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Harvard Design Magazine's "Into the Woods" presents in-depth look into the nature of wood
United States - Apr 13, 2018 - 05:44 888 views
Harvard Design Magazine has released its 45th issue "Into the Woods", presenting an in-depth look to the nature of wood - starting from its biological genesis to architectural invasions that we're quite familiar at around.
In this issue, "Into the Woods" combined contributions by noted critics and theorists including Milica Topalovic, Lawrence Buell, T. J. Demos, Rosetta Elkin, Jack Halberstam, and Maria Tatar; practitioners Dogma, Alexander Brodsky, Dilip Da Cunha, Eelco Hooftman, and Paulo Tavares; as well as artists Tang Chang, Maria Thereza Alves, Janet Cardiff, and Bas Princen; anthropologists Anna Tsing and Eduardo Kohn; and philosopher Giorgio Agamben.
"To go "into the woods" is to enter both nightmare and wonderment, chaos and serenity. The woods are the threatening realm of wolves and witches, yet also a space of peace and introspection. They confound and illuminate, disorient and clarify, endanger and protect. The woods are where we “come to our senses,” and where we embrace our wilder selves. They are a space of complex life forms and ecological destruction; of growth and decay; of fantasy and ritual; of secrets and control; of hiding and the hidden," stated Jennifer Sigler in her introduction to the theme.
Featured in Jennifer Sigler's article titled "In it". Thomas Albdorf, Untitled, from the Forest Chants series, 2013–2014. Image courtesy of Harvard Design Magazine
"The woods are often framed as a nonurban place; an entity separate from, and opposed to, the city—even the world; an eternal refuge that can smoothly be entered and exited, gone into and back out of. But how much of our woods still remains to go into—and on what terms?."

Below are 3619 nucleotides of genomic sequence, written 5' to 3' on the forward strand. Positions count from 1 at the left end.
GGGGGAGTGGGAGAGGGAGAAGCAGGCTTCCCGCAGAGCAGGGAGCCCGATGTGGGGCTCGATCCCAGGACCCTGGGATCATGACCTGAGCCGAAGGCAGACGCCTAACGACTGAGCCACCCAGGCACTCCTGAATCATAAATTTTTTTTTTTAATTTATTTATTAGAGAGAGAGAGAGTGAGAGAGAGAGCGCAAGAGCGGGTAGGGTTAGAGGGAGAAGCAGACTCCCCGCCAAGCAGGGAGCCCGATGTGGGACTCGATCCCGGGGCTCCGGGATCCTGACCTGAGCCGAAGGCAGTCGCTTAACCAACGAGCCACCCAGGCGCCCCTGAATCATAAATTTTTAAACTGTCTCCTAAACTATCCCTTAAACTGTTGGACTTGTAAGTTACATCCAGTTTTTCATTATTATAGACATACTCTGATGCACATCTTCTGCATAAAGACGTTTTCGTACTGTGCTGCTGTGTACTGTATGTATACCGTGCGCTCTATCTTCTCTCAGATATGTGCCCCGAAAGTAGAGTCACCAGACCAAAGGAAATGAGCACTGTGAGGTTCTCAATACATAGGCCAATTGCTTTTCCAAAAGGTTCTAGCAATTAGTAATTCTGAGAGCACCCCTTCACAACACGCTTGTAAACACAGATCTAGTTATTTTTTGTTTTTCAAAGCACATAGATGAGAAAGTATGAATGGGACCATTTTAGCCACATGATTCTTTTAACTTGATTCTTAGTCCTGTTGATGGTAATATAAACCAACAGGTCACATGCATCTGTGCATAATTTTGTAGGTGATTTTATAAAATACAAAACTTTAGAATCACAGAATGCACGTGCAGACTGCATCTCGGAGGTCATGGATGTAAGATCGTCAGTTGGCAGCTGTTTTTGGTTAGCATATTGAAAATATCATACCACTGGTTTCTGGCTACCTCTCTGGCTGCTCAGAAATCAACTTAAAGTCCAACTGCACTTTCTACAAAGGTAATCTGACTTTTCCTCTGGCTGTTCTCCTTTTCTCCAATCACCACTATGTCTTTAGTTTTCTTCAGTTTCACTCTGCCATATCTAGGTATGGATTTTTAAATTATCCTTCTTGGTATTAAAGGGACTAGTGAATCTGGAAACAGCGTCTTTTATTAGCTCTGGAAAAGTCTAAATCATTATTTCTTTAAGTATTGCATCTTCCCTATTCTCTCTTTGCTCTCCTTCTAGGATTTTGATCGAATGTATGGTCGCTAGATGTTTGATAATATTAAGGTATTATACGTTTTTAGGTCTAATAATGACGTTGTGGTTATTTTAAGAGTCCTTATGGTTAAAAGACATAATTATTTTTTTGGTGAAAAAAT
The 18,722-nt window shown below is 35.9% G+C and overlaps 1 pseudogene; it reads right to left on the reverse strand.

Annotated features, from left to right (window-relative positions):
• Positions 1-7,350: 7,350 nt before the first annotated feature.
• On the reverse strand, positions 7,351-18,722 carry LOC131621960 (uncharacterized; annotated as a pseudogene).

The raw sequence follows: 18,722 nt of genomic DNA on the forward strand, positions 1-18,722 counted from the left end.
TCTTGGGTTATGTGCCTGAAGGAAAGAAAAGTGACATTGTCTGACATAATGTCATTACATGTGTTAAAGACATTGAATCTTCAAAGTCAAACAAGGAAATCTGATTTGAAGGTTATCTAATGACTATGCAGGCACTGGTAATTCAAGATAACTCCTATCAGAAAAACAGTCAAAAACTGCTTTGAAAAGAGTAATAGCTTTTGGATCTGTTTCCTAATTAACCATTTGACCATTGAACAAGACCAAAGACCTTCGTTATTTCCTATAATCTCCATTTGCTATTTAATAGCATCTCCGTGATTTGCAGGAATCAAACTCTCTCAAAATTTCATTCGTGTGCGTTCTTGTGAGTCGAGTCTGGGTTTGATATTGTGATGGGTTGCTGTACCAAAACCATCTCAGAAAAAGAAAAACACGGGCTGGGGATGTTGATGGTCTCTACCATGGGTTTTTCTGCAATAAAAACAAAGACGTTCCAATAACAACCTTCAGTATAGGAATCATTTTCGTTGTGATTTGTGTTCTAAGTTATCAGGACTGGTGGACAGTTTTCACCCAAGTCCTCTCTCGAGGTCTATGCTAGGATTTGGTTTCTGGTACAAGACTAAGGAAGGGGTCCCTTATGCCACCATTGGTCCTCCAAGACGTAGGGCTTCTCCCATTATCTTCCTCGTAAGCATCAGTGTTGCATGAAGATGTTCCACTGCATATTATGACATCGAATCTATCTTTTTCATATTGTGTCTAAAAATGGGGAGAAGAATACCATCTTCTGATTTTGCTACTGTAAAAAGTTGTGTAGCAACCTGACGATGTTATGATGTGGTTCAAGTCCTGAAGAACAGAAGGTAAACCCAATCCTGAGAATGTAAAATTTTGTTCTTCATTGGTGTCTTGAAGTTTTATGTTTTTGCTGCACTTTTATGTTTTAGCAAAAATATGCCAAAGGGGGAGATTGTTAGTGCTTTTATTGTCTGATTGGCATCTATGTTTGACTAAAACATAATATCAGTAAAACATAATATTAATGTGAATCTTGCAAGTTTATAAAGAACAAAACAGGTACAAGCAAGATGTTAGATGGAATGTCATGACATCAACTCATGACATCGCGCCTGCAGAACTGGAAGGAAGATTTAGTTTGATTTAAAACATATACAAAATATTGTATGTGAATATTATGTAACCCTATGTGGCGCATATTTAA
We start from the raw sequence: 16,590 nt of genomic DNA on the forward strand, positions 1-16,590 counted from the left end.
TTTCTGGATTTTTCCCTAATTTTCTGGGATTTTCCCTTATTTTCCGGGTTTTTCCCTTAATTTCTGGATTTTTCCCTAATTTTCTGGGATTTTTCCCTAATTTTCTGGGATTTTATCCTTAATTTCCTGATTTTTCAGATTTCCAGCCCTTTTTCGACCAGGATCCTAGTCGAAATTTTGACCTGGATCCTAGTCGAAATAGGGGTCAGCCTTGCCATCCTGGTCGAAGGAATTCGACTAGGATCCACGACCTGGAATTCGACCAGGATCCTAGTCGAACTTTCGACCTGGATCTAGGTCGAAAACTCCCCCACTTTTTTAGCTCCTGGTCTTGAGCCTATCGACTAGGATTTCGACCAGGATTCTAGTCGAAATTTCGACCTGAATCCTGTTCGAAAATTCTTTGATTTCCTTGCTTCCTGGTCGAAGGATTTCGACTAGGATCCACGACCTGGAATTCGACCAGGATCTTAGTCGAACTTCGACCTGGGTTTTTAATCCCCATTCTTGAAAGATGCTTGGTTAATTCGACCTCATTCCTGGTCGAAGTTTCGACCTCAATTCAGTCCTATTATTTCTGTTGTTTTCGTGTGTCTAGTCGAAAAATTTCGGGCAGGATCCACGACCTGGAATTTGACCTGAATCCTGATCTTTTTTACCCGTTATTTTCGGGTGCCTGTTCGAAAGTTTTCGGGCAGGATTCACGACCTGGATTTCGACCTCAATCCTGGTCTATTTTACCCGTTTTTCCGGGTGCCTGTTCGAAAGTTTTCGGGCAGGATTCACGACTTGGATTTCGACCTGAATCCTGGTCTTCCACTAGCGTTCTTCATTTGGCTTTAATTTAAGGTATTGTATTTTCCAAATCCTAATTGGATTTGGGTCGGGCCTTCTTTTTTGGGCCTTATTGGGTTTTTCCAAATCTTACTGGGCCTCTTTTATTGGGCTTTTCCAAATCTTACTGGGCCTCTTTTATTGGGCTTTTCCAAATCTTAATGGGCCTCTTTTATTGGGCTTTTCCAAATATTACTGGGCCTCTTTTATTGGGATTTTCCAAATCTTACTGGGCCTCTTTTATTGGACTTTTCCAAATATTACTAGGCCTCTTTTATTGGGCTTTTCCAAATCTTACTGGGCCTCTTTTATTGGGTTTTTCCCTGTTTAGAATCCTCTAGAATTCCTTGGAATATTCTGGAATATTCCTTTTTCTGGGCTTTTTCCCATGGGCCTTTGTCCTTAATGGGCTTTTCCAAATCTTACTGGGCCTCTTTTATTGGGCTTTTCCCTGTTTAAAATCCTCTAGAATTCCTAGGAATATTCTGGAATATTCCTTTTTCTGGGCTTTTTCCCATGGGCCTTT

"As designers, we encounter the woods as building site, as obstacle, and as resource—territory to be cleared, but also to be preserved, cultivated, tamed, or simulated. Wood itself—along with its products like lumber, wood pulp, silvichemicals, and charcoal—fuel the building industry and feed architecture. In a period of accelerated climate change, the planet’s woods are disappearing, burning up, threatening and threatened by human existence. How can we holistically address the woods and its ecosystems, and the life and life-giving power they contain?," she asked.
Featured in Oliver J. Curtis’ article titled "Nominal Versus Actual: A History of the 2x4". Defense houses under construction, Wheeler Dam Village, Lawrence, Alabama, 1941. Image courtesy of Harvard Design Magazine
"This issue of Harvard Design Magazine treks into the woods to come to terms with its precarious status as habitat and resource, and to challenge assumptions about wood as material. We won’t be “out of the woods”—this looping conundrum—any time soon, even if the woods as we once knew it, and might still imagine it, has ceased to exist. At the intersection of wilderness, urbanization, and myth, “Into the Woods” embraces contradiction, challenges destruction, and revisits our roots, biological and architectural alike."
Featured in Anna Tsing and Rosetta S. Elkin’s article titled “The Politics of the Rhizosphere”. The Mushroom at the End of the World: On the Possibility of Life in Capitalist Ruins, 2015. Image courtesy of Harvard Design Magazine
The full table of contents, along with rich material from the magazine’s history and back issues, is available on Harvard Design Magazine's website.
Harvard Design Magazine is edited by Jennifer Sigler and Leah Whitman-Salkin, and published by the Harvard University Graduate School of Design. The magazine and other publications of the school are available at select bookshops and newsstands worldwide. For an overview of recent publications by the Graduate School of Design, view Harvard GSD's 2018 catalog. Subscribe now to receive “Into the Woods” and other engaging issues!
Top image: A screen shot from Harvard Design Magazine's "Into the Woods"
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